The Babylon healthcare app
Ali Parsa, founder of the Babylon health app, claims his new device is safer than visiting a doctor or nurse when you’re worried about any undiagnosed symptoms. A top British entrepreneur thinks he’s solved the problem of our over-stretched NHS – a personal robot doctor you can access with the click of a button.
Babylon is being hailed as the world’s first artificial intelligence triage nurse and can be accessed on a smartphone at any time.
At the app’s launch in London yesterday, Ali said his machine outperforms the health service and is a “phenomenal step” in the future of both the NHS and global healthcare.
“In the last three weeks, 20,000 people used our symptom checker and in the same time period 600,000 people used the 111 helpline – that’s 3% of people already,” he said at Babylon’s HQ in West London.
“Rather than going on Google and terrifying yourself or causing further strain on the NHS by calling 111, use our symptom checker.”
According to Babylon’s calculations, in 102 clinical scenarios the health app outperforms doctors by 21.5% and nurses by 23.5%.
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Ali also claims the app is 100% safe for checking symptoms.
He added that the app, at £4.99 a month, could be used in poor countries where there is limited access to healthcare.
The app’s symptom checker is also entirely free.
The smartphone device is designed to act like a triage nurse, asking a series of questions to advise patients about whether they have nothing to worry about or need to take action.
The algorithm for the app has been developed by more than 100 doctors who have repeatedly checked and re-tested the formula.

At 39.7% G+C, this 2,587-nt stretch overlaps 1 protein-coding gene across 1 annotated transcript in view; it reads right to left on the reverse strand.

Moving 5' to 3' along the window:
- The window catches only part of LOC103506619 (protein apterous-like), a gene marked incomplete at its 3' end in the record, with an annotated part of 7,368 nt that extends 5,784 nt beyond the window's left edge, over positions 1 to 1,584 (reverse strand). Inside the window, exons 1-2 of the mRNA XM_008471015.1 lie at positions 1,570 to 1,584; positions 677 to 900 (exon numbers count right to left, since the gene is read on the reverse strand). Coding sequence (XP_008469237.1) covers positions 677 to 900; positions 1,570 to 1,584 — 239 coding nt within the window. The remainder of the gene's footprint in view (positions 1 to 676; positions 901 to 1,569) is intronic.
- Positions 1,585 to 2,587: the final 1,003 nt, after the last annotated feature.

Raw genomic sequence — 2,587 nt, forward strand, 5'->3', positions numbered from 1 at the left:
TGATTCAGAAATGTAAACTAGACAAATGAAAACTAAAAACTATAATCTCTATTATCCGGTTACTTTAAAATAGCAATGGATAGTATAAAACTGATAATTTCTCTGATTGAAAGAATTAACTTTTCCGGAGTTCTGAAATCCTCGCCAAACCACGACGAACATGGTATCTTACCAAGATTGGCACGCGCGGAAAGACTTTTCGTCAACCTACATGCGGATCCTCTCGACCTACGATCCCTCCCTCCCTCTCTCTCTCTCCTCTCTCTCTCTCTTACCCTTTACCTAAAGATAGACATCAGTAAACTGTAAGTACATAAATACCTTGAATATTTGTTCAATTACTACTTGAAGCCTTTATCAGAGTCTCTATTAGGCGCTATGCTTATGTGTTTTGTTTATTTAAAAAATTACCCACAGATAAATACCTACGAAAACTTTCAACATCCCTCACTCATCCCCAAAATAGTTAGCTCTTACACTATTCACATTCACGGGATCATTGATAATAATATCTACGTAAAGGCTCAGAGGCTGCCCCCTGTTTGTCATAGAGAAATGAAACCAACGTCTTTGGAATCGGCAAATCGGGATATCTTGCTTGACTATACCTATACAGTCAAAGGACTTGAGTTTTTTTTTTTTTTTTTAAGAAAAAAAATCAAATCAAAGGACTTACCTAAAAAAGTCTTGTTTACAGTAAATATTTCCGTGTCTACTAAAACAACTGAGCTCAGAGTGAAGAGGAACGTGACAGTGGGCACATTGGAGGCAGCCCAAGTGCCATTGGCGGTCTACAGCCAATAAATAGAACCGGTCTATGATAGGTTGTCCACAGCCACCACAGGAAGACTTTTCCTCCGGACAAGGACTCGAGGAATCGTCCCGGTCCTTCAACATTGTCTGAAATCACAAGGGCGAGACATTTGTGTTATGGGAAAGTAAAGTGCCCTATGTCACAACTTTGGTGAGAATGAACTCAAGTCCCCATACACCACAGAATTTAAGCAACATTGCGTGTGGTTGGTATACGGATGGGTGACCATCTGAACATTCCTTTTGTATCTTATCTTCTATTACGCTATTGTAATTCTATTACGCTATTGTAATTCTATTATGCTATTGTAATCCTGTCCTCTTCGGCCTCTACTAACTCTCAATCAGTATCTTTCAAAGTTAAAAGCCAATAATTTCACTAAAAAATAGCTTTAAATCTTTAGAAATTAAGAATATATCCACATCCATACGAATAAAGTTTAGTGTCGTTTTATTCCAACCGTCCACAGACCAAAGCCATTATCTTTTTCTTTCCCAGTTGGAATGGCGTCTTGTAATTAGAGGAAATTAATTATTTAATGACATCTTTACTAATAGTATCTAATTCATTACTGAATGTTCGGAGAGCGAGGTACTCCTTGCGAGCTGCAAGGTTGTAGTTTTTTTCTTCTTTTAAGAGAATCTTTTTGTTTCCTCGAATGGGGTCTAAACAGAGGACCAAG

Ali put the app to the test with two live scenarios in front of an audience and the app produced the same result as a nurse and one of the country’s top junior doctors, Dr Keziah Austin.
Dr Austin told Mirror Online: “It’s a very impressive app. Nine times out of ten we have come to the same conclusions.
“It’s clear to a lot of us that there is a crisis in the NHS at the moment and from my perspective it’s a complimentary thing, not something that’s going to put me out of a job.”
The first scenario involved University College London’s Professor Irwin Nazareth pretending to have an ailment in his ear.
Nurse Cheryl Meineke led Professor Nazareth through a series of questions and came to the same conclusion as the app – that he needed to visit a pharmacist.
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Professor Nazareth then described a series of symptoms in his arm to Dr Austin, who concluded he should visit his GP – the same advice given by the app.
After spending three years developing Babylon, Ali insisted it hasn’t been created to take over the work of real doctors and nurses.
“In healthcare the demand is so huge that we are a very, very long way from machines taking over,” he said.
“One of the greatest things about artificial intelligence is not that it’s going to take over humans and launch nuclear weapons against us.
“In the short term it’s just going to help people do more.”